I respect your desire for privacy Ed said Mr. Pope but this is rather a special case. Nothing doing said Ed firmly. If you hadn’t shot off your mouth about me in the first place nobody’d think you were goofy. Too much talk is your trouble. Well it isn’t going to be mine. H’m said Mr. Pope, Of course, you know Ed I can shut you up and cut off your oats. No you can’t said Ed You’re too kind hearted. Well I guess you’re right said Mr. Pope and he got up and went into the house and took Mrs. Pope to the movies. But he had had a good deal out of the bottle while he was talking with Ed and so he kept nodding off to sleep and then coming awake with a snort and saying excitedly Where am I? Where am I? So they didn’t have a very good time.

Well Mr. Pope didn’t say any more about Ed’s talking but he had already said too much and had to take a lot of kidding from his associates for advertising men are great kidders. But when the clients begin to kid look out. And Mr. Pope’s began to. And one day he had to go in to the head of the firm Mr. Weatherbee and tell him that Mr. Elihu Diddums of the Colonial Occasional Chair Co. had decided to place his account elsewhere. For Mr. Diddums like all manufacturers had a great sense of the dignity of his product and he did not care to have his advertising in the hands of a man who chatted with animals. And I suppose he was right for if he would not take occasional chairs seriously who would? I know I won’t.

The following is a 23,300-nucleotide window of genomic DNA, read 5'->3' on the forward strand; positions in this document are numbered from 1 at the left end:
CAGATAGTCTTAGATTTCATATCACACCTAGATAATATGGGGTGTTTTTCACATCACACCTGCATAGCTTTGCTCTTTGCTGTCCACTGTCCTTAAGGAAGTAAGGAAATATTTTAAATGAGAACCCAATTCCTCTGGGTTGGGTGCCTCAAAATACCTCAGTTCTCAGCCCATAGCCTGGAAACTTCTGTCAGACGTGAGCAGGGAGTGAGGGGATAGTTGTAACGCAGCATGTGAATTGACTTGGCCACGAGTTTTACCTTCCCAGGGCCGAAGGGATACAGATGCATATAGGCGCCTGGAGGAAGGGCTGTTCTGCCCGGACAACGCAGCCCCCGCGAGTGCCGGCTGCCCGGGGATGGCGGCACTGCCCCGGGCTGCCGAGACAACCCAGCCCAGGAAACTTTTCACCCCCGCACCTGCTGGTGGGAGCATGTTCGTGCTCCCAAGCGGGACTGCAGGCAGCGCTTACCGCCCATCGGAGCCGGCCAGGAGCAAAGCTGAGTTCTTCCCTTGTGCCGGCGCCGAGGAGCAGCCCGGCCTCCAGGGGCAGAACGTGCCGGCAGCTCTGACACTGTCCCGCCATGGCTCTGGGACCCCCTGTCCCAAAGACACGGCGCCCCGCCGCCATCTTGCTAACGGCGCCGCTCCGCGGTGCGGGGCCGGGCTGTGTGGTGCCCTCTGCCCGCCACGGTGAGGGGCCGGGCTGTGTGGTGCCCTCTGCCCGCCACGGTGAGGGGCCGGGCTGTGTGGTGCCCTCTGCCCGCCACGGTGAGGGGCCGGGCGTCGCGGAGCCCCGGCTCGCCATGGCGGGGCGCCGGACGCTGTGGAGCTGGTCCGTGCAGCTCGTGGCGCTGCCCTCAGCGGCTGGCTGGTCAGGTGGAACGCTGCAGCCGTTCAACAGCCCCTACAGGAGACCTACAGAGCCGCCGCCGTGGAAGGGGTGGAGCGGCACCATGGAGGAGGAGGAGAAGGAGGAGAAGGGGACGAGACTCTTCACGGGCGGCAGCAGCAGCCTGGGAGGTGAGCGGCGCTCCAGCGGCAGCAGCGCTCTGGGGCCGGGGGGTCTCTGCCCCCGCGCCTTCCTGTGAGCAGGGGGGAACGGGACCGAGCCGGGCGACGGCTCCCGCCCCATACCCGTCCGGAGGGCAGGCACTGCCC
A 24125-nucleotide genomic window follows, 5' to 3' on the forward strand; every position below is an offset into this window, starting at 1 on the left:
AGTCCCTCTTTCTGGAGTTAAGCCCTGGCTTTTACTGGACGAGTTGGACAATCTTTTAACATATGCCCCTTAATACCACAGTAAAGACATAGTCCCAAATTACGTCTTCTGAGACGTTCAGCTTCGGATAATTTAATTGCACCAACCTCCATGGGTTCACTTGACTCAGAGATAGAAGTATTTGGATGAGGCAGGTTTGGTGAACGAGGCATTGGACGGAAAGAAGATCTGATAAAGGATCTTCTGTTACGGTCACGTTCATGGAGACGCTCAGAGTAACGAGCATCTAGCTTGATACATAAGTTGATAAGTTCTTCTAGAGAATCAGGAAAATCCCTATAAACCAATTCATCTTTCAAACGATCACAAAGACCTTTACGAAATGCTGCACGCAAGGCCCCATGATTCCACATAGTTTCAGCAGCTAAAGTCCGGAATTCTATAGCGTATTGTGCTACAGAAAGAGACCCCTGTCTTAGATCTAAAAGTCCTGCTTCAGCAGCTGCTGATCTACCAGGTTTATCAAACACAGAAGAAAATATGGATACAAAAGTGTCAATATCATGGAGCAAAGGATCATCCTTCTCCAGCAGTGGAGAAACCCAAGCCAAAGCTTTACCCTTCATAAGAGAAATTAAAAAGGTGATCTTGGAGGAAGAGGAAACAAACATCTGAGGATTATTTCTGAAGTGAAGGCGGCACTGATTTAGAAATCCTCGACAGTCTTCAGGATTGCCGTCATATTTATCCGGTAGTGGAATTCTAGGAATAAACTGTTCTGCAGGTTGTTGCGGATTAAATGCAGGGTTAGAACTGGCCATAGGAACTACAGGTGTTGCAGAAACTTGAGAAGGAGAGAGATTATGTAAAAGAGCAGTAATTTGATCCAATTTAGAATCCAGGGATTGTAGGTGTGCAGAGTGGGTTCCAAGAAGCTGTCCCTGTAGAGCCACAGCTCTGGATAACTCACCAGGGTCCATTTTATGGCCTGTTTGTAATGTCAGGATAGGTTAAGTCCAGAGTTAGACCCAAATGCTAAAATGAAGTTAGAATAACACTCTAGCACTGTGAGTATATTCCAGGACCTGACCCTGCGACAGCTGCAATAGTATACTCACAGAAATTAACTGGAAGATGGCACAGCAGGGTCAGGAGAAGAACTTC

Well Mr. Weatherbee was pretty mad. And he told Mr. Pope that there was this about it—the advertising business was one thing and Baron Munchausen was another and the two didn’t mix. Mr. Pope kind of smiled at this as who wouldn’t? and Mr. Weatherbee got still madder and he puffed up and delivered a talk on the dignity of the profession which he kept ready for such occasions and then he said he would give Mr. Pope one more chance.